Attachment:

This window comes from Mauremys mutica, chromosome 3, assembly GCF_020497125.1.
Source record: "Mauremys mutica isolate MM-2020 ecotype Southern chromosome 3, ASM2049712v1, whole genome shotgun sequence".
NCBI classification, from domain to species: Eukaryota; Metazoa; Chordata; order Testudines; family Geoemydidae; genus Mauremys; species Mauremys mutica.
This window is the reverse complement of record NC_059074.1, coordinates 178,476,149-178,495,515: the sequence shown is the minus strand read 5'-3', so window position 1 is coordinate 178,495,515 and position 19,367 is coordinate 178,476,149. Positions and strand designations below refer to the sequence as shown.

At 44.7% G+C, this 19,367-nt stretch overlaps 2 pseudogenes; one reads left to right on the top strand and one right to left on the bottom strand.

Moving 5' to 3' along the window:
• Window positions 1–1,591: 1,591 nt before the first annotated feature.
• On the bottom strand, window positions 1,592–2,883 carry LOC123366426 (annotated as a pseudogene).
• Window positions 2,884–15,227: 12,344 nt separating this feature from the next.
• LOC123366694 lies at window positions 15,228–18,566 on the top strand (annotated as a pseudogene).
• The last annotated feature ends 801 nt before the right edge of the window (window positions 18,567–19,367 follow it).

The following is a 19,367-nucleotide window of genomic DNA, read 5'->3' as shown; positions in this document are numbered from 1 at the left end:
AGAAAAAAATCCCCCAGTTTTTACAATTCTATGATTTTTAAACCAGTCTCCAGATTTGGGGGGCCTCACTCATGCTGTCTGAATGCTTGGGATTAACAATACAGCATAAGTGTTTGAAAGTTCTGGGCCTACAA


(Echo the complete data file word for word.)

This window comes from Mauremys mutica, chromosome 3, assembly GCF_020497125.1.
Source record: "Mauremys mutica isolate MM-2020 ecotype Southern chromosome 3, ASM2049712v1, whole genome shotgun sequence".
NCBI classification, from domain to species: Eukaryota; Metazoa; Chordata; order Testudines; family Geoemydidae; genus Mauremys; species Mauremys mutica.
This window is the reverse complement of record NC_059074.1, coordinates 178,476,149-178,495,515: the sequence shown is the minus strand read 5'-3', so window position 1 is coordinate 178,495,515 and position 19,367 is coordinate 178,476,149. Positions and strand designations below refer to the sequence as shown.

At 44.7% G+C, this 19,367-nt stretch overlaps 2 pseudogenes; one reads left to right on the top strand and one right to left on the bottom strand.

Moving 5' to 3' along the window:
• Window positions 1–1,591: 1,591 nt before the first annotated feature.
• On the bottom strand, window positions 1,592–2,883 carry LOC123366426 (annotated as a pseudogene).
• Window positions 2,884–15,227: 12,344 nt separating this feature from the next.
• LOC123366694 lies at window positions 15,228–18,566 on the top strand (annotated as a pseudogene).
• The last annotated feature ends 801 nt before the right edge of the window (window positions 18,567–19,367 follow it).

The following is a 19,367-nucleotide window of genomic DNA, read 5'->3' as shown; positions in this document are numbered from 1 at the left end:
AGAAAAAAATCCCCCAGTTTTTACAATTCTATGATTTTTAAACCAGTCTCCAGATTTGGGGGGCCTCACTCATGCTGTCTGAATGCTTGGGATTAACAATACAGCATAAGTGTTTGAAAGTTCTGGGCCTACAA